Dragons by the Yard, Kymera Press.  Comic.  Issues one to five.  This would be a good one for kids to read with adults, as the story progresses slowly enough for thoughtful discussion.  No children as protagonists but no overtly “adult” themes.   Colorful art has a “disneysque” feel.  I’d definitely read issue six, because the story was getting more intriguing by that point.

In Progress:

The Curse of Chalion by Lois McMaster Bujold.  Audiobook.  One of the FF regulars mentioned Bujold’s fantasy, and my library had this, and here I am.  Court intrigue on an intricate scale.  The “different realty” elements enter in more in the latter portion, but far from making life easier for the characters, they make it harder.

Liavek: Players of Luck edited by Emma Bull and Will Shetterly.  I’m liking this collection even more than the first.  More variety in types of stories, as well as more inter-play between characters and plotlines.  A more ambitious collection.

Also:

Smithsonian’s most recent issue is proving to be one of my favorites in quite a while.

I’m Not the Me of Then or That

November 10, 2021
Dandy Looks Eagerly Ahead

Recently, I’ve noticed an increased trend toward quoting people completely out of context.

(Please note, in this I’m not talking about politics or politicians.  That’s a completely different issue and one I am not addressing.)

There was the list of inspirational quotes credited to various people.  In several cases, lines from books were quoted, the quote credited not to the character, but to the author.

To me, there’s a big difference.  Certainly, some of my characters have said things that I would really hate to have credited as my opinion on a certain subject.

However, even when the quote was spoken by the person, speaking as the person (not as a character, a song lyric, a line in a play), time, situation, and a lot of other things can influence the opinion expressed, the thought being shaped.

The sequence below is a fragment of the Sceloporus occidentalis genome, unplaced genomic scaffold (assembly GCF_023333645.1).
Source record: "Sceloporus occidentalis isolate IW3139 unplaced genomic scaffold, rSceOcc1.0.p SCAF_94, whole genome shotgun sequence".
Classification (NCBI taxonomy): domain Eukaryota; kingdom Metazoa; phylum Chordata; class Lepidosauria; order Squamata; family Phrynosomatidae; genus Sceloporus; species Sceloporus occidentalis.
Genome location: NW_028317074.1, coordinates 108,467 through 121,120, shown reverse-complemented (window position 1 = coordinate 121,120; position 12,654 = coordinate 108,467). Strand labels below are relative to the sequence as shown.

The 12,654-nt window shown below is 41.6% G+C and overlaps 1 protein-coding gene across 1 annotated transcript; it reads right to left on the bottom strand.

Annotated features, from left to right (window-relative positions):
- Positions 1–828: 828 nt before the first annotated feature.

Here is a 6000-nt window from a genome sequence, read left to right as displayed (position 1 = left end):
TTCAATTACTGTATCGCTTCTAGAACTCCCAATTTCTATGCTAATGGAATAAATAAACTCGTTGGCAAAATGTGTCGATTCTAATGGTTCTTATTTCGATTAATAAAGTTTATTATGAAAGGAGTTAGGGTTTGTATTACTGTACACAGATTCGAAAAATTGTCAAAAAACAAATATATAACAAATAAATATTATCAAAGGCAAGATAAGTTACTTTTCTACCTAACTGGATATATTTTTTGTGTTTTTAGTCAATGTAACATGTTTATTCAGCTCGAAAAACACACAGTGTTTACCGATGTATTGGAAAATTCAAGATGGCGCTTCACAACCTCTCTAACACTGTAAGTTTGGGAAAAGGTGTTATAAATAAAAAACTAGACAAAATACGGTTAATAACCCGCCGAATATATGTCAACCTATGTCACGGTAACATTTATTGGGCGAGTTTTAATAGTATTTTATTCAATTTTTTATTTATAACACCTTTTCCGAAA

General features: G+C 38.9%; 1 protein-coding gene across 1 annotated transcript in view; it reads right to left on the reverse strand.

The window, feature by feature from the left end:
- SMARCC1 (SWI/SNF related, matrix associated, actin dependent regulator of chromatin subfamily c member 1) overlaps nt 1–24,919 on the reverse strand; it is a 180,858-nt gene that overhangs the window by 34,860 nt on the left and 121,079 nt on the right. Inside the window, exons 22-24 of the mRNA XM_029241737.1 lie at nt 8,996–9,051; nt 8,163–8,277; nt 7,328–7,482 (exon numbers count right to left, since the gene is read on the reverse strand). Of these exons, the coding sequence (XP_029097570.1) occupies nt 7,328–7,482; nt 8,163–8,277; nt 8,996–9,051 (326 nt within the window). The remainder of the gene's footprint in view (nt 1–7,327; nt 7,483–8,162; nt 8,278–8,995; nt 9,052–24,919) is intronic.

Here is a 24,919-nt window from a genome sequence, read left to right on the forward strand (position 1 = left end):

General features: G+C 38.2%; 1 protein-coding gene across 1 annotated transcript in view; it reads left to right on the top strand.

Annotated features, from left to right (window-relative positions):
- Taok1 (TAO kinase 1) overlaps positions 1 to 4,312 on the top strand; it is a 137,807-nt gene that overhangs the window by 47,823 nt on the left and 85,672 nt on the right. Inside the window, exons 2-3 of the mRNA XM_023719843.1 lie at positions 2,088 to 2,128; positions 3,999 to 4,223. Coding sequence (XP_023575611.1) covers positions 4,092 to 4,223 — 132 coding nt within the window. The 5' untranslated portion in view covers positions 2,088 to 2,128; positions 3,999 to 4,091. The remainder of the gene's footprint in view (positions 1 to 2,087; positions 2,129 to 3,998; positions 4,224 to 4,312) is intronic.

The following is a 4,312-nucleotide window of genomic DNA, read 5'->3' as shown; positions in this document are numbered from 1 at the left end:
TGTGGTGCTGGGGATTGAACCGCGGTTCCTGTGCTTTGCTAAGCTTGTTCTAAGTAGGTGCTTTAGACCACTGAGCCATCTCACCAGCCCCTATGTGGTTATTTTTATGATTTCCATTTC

The same person speaking completely differently on the same topic is not necessarily hypocrisy or lack of conviction; it may simply be that some life experience has changed them.

When Roger Zelazny died—for those of you new to my biographical details, I was living with Roger when he died, was there when he died—I was hit hard on a lot of levels.  One of the things that bothered me the most was that if through some miracle Roger would suddenly return from the dead, he wouldn’t know me, because I’d changed, and what had changed me was being there and watching him stop breathing and realizing that no matter how much he and I had worked for another resolution, we’d lost.

So, me before June of 1995, me after June of 1995.  Different person.  Me a year later, different again.

This past weekend, in the midst of a lively chat with a good friend, the subject of a certain celebrity interview came up.  Said celebrity is quite young, barely a legal adult.  We both agreed that some of the cocky, over-confident statements made should be taken with an awareness that this was an eighteen year-old singer being interviewed.

Certainly, the me of now when compared to the me of eighteen are very different people.  The me of eighteen, for example, really didn’t like little kids very much.  The me of now has grown up enough to realize it wasn’t the kids I disliked; it was the behavior their parents permitted.

These days, I’m quite likely to find talking to the kids, playing a board game, whatever, a lot more interesting than watching the adults posture and pontificate.

English professor me, who still lurks in the background, even though I haven’t taught college since 1994, would very much like for all quotes to be presented in context, neatly dated, and sourced.

Not likely, but me of once upon a time can dream!

FF: Writers Read Differently

November 5, 2021
Roary Finds an Excellent Read

This week I’ve been very aware that writers read differently than casual readers.  I’ll extend this reaction to habitually thoughtful readers who don’t write, as well.

While reading The Curse of Chalion by Lois McMaster Bujold, I saw a certain plot point coming.  No.  This wasn’t because Bujold was boring or predictable but, as a writer, I saw where a particular element would become crucial.  Did this make me bored?  Not in the least…  I nearly collapsed in relief when the scene finally hit and was resolved (very much to my satisfaction).